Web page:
“Fantasy is silver and scarlet, indigo and azure, obsidian veined with gold and lapis lazuli. Reality is plywood and plastic, done up in mud brown and olive drab. Fantasy tastes of habaneros and honey, cinnamon and cloves, rare red meat and wines as sweet as summer. Reality is beans and tofu, and ashes at the end.”
― George R.R. Martin
As a writer, it’s never a bad idea to study the genres you’re interested in writing. Besides reading your favorite authors for inspiration, it’s always beneficial to study the elements of story writing in order to be the best writer you can be. Studying the basics (or reviewing them) can help you plan your writing and even inspire you to try some new elements in your work.
And just in case you missed it, you can click here to learn about the elements of science fiction writing!
Before we get into the elements of fantasy writing, let’s discuss high or epic fantasy vs. low fantasy, as this is an important distinction to learn if you aren’t familiar with it.
Now that you know the difference between high and low fantasy, let’s take a look at some of the most important elements to include in your fantasy writing. If you would like to learn about some of the different genres of fantasy before you get started writing, click here!
What is fantasy without magic?? Magic is what makes fantasy … well … fantasy. It bends the natural laws of reality so your only limitation here is your imagination.
Your story or novel will need not just magic, but a magic system. A system of magic is a set of laws that govern how magic will be used in your fantastical world. Some questions to ask to help you plan your magic system:
Read: Check out the various systems of magic in The Magicians series by Lev Grossman, such as fairy, wild, wellspring, and god magic, each with distinct powers.
The second most important aspect of fantasy writing is worldbuilding. Besides science fiction, fantasy has some of the best settings ever created in the history of literature. The world affects the character, and the character affects the world. You might even say the setting is like a character in and of itself.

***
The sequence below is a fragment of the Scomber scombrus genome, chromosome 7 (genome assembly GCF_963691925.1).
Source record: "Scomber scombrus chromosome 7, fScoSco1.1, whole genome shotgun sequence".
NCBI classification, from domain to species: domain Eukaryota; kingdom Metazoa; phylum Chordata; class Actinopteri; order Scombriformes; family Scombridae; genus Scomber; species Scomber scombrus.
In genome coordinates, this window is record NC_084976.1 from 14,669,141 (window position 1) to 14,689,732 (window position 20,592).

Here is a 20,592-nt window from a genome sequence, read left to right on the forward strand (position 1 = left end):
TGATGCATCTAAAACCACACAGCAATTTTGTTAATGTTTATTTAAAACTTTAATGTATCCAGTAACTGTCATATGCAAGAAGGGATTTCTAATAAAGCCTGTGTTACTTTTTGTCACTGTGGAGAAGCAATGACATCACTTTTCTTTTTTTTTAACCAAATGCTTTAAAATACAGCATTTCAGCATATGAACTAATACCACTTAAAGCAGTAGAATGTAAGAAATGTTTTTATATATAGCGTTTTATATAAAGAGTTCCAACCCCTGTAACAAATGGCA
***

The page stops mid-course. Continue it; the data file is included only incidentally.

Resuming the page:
This is where your best descriptive writing comes in. You want to show, not tell. Immerse your readers from the first sentence and make your world believable.
Establish the type of world you want, and describe its environment, culture, laws, the language, its history, and its inhabitants with such detail the reader wants to book an Airbnb right away. Think of Middle Earth, Narnia, and Wonderland for great examples of exquisite worldbuilding.
Read: Venture outside of Narnia and explore the Lone Islands, where the stars are alive and move at will in The Voyage of the Dawn Treader by C.S. Lewis
Let’s face it, without engaging, complex characters we hate to love and love to hate, reading fiction wouldn’t even be worth it. We come for the stories and stay for the characters.
High fantasy is known for its stark division between “good” and “evil” characters for the most part. But low fantasy allows you as a writer to confound your readers with morally gray characters that are more human than say, Gandalf and his moral righteousness or Sauron and his black, black soul.
Read: Study the character of Ser Jaime Lannister for one of the best complex character arcs in the A Song of Ice and Fire series by George R.R. Martin
It goes without saying that every story or novel needs a conflict. Without it, our morally ambiguous characters would be twiddling their thumbs for 400 pages. Conflict is the driving force in any story, no matter if it’s in a book or on the screen.
Conflict goes beyond the outward tension that drives the story; it also refers to:
Read: Take a look at Bilbo’s inner and large-scale conflicts as he struggles with possessing the One Ring in The Hobbit by J.R.R. Tolkien
Even in fantasy, you still need some sort of established power structure, like a system of government. When you begin worldbuilding, ask yourself: who holds the power in this world? It might be a single ruler, such as Sauron in Middle Earth, or Jadis, the White Queen who ruled with a frozen iron fist Narnia. Or you might prefer a religious theocracy, like in Charlie Holmberg’s Numina series.
Once you decide, work from the top down to figure out the place your characters have within this system of government, and whether or not they intend to burn it down to ashes.
Read: Shadow and Bone by Leigh Bardugo has a great concept for methods of both magical governments and “mundane” political systems.